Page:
arthead sf

arthead sf blog was created to bring readers the meaning behind the art. These are not critiques or interviews with artists. Each feature is written entirely by the artist, revealing only what they feel and want readers to know about the featured piece. If you see a piece of art you'd like to know the meaning me. And subscribe to my blog below to get updates when new features are posted!


Friday, September 21, 2007

Lucien Shapiro

" Perched"
magic sculpt, sculpey, chicken wings, and painted with acrylics, wood stain, and inks

This was the start of a new series involving flight, reemergence, and growth. Now when asked to describe my work I usually come off as some sarcastic son of a bitch, this isn't to spite the questioner. It is simply because I feel all art is up to the viewer to decide what it is about, because the minute you start to know every reason why and how you designed that piece maybe you should check your insides and make suring they are pumping rather then ticking. But since some people don't always like that response here it goes.

This piece actually started a month after I put everything in storage, got a car and hit the road for 4 months. He started like all my pieces do, as a head, then a body, later positioned on all fours and finishing with the wings. He is perched looking out upon his next destination, a wandering nomad waiting to find the next quest. Like all people there comes a time when we must spread our wings and sometimes don't quite ever land, this is how I currently live. . In a way it was a self portrait of traveling city to city searching for a new resting point. Animals and humans combined play a huge role in my work, I am trying to build the ultimate fantasy/ reality of the biggest melting pot you ever saw. Most the pieces following this one were based on open arms, flight, and emptying the mind. And yes they are real bird wings and no I don't kill or hunt things to use in my work, I find them hiking, walking, and sometimes rarely I purchase them. thanks and look out for sock puppets they are coming.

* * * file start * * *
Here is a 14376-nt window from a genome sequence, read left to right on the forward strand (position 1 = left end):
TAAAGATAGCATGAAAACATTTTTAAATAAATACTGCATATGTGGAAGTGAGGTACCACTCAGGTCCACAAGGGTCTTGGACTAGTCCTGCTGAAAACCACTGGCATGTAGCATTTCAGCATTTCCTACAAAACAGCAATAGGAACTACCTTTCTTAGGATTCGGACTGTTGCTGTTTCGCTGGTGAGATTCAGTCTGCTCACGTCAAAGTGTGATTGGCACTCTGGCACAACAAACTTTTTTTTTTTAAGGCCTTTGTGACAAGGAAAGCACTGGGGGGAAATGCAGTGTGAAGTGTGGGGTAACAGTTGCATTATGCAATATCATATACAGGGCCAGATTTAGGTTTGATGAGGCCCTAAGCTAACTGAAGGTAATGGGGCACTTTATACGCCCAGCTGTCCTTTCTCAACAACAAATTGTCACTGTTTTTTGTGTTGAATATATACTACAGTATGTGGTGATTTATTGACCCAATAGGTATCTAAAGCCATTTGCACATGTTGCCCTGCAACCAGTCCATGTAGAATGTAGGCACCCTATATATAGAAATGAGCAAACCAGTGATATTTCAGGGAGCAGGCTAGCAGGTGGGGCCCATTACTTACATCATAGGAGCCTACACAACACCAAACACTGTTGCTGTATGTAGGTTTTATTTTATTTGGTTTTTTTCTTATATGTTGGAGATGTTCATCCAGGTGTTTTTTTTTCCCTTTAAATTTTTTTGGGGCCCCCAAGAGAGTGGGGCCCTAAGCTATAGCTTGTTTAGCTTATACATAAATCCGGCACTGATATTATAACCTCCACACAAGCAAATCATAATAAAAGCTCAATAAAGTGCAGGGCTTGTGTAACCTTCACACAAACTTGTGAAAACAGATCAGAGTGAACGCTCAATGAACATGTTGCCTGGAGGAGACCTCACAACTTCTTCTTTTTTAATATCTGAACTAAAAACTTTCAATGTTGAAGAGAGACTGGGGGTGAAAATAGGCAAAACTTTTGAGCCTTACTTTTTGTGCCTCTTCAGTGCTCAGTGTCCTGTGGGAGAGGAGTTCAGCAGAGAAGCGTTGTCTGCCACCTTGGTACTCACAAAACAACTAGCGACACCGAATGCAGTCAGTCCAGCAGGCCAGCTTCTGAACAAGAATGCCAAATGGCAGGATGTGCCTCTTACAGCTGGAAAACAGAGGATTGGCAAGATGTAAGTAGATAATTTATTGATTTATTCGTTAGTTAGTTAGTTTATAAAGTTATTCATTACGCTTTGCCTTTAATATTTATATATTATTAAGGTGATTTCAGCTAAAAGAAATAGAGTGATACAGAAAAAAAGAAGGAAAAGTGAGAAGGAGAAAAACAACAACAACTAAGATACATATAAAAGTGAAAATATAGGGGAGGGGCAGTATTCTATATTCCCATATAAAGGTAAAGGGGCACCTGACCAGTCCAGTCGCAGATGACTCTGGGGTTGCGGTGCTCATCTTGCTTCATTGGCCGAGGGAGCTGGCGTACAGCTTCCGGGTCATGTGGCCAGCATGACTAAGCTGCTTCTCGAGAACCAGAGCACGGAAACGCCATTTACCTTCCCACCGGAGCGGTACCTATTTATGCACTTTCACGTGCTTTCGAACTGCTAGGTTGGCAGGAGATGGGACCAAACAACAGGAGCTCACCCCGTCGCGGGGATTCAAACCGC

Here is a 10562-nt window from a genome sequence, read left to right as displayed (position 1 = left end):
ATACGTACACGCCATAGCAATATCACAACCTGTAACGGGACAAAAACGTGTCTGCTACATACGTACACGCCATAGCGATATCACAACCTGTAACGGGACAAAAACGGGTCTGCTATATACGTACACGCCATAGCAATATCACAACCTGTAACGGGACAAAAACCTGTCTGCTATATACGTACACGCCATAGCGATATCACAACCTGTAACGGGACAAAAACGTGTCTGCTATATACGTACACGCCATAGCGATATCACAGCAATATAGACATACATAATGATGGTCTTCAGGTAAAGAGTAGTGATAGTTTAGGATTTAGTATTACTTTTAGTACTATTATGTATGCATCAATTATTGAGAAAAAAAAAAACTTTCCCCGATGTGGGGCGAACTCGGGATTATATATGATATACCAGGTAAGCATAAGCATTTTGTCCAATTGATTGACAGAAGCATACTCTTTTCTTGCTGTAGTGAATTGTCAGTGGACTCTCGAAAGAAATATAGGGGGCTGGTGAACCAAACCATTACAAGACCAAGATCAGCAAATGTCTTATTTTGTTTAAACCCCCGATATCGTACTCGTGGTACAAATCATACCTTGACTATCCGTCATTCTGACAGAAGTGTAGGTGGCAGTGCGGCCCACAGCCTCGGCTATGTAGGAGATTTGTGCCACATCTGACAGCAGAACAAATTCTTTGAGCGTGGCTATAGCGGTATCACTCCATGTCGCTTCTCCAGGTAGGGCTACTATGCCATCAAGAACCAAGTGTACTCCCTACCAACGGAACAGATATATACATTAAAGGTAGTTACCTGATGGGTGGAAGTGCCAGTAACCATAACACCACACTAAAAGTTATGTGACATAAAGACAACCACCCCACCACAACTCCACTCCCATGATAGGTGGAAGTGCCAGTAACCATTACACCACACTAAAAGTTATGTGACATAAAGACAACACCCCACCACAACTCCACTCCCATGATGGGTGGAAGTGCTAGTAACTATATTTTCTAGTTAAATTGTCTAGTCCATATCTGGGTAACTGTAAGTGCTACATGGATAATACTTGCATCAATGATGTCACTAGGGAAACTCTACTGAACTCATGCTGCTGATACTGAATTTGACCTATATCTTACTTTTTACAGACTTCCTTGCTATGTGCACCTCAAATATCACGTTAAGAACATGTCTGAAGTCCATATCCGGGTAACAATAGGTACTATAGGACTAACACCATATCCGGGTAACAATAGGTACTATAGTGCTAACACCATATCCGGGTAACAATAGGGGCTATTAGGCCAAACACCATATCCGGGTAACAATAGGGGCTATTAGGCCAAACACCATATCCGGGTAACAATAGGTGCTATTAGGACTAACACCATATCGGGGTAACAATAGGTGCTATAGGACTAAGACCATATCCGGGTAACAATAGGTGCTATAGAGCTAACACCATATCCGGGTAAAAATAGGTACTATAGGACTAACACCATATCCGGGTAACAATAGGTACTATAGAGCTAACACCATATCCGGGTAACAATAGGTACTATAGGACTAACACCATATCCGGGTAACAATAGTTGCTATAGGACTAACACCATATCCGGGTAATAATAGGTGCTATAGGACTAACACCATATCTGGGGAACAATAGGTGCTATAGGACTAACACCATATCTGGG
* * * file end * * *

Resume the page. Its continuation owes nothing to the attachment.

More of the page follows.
By Lucien Shapiro

A little bit about Lucien:
age 28
live/work: currently in NY for work but reside in northern california and anywhere else i can call home
Something most people dont know about me: I paint but rarely show them, and i like musicing but wont tell you what I make, look for it
Next upcoming show.. a few group shows in LA dec. and sf,april and a big city installation/art show march in Montréal

Monday, September 17, 2007

Corey Arnold

"Reindeer People"

Last year, I lived with a Sami family in Norwegian Lapland for a week. It was the annual reindeer slaughter season and I promised to work if I could hang around and take some pictures. I didn't have any big expectations of the trip. Just that I knew there would be a lot of killing, fresh meat eating, and slow, broken conversations in a Northern Norwegian dialect. I lived in a tent in their backyard.

It took that entire week to know them. I put the camera down a lot. I didn't want to seem like a scientist taking advantage of them for my personal research project.

I suppose this is the struggle with most photographers that shoot documentary projects. How do you get close to your subject when you constantly have a camera strapped to your face? Well, I did feel closer to them around day 7 but by then it was too late, I had to go home. Still there are thousands of pictures from this unfinished project lying in my drawer unseen. This is one of my favorites.